Brexit: What Does It Mean for Life Sciences?
Approximately two weeks ago, citizens of the UK voted to leave the EU, so-called “Brexit,” by a vote of 53.4 percent to 46.6 percent. If you are like me, you are fascinated by the outcome of the Brexit vote. I have consumed news stories, podcasts, and social media all reporting on the implications of this vote – financial meltdown, voter regret, political fallout, concerns about overly strong currencies, cheap trips to England, the dissolution of the UK, and intergenerational family rifts…I have been reading it all.
What has been a smaller part of the story, however, is what the Brexit means for the life sciences industry. Below are some key takeaways from the recent news coverage:
- The European Medicines Agency may have to relocate its headquarters and its oversight may no longer extend to the UK. At issue here is the EMA’s ability to grant a single marketing authorization across the EU. IF the UK is not part of the EU, companies will face an additional regulatory burden and may look for licensing/market access in Europe before launching medicines in the UK. There are also questions about the ability of the UK’s Medicines and Healthcare Products Regulatory Agency (MHRA) to adequately fill the role of the country’s primary regulatory body.
- Efforts to harmonize regulatory review and approval processes between the FDA and EMA could be hampered, and the FDA may have to take up additional harmonization efforts with the MHRA. This could lead to longer review and approval times across the continent for both medicines and devices.
- Firms located in the UK could lose a fair amount their grant funding. This has caused some uncertainty for the future of innovation in the UK, in terms of disruption to existing research, as well as the ability to fund future research and attract talent and future investment.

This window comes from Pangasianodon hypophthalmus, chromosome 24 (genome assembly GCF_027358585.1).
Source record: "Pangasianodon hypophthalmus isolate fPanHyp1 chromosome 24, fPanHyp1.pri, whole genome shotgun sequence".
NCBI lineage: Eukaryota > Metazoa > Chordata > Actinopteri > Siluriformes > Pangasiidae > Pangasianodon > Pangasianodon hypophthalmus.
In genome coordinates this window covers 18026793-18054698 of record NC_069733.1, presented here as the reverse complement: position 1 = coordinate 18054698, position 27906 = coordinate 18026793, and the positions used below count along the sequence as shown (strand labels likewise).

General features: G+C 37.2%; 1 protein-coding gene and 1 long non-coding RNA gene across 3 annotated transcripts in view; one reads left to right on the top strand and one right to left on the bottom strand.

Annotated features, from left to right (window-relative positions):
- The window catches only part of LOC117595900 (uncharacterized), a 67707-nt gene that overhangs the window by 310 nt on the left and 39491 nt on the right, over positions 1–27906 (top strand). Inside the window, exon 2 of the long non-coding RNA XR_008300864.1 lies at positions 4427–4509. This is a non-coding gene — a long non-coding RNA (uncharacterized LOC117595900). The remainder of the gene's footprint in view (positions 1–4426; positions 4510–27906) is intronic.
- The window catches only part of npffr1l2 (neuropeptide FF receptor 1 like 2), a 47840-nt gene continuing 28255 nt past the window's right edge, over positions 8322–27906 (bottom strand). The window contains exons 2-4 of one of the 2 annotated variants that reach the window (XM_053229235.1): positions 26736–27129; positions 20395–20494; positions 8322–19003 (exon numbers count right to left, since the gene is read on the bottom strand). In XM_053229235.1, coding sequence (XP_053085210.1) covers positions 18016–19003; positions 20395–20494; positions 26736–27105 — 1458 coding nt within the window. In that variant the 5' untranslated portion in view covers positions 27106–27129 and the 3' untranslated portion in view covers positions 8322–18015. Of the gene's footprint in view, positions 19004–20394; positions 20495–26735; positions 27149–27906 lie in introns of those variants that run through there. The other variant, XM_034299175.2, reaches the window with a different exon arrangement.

- The EU may struggle to continue negotiations for international free trade deals while simultaneously dealing with the UK departure. That could not only put trade deals like the Transatlantic Trade and Investment Partnership (TTIP) on hold, but it also means a host of separate trade deals may need to be negotiated with the UK itself. The affect here will be felt on patent protection, data exclusivity, and market exclusivity provisions for pharmaceuticals and biologics. Again, this could lead to uncertainty around future innovation and potentially delay review/approval of some drugs in foreign markets.
Overall, industry representatives caution that we need to “Keep Calm” at this point, as it could take years for the departure to actually occur. Finally, although UK citizens did vote to leave the EU, there is some hope that the impact of the Brexit on the life sciences could be mitigated. The EU and UK governments, with support from the industry, could negotiate an agreement that keeps the infrastructure substantively in place, particularly as it affects research collaborations and regulatory alignment.
Image attribution: https://pixabay.com/en/brexit-united-kingdom-eu-1478082/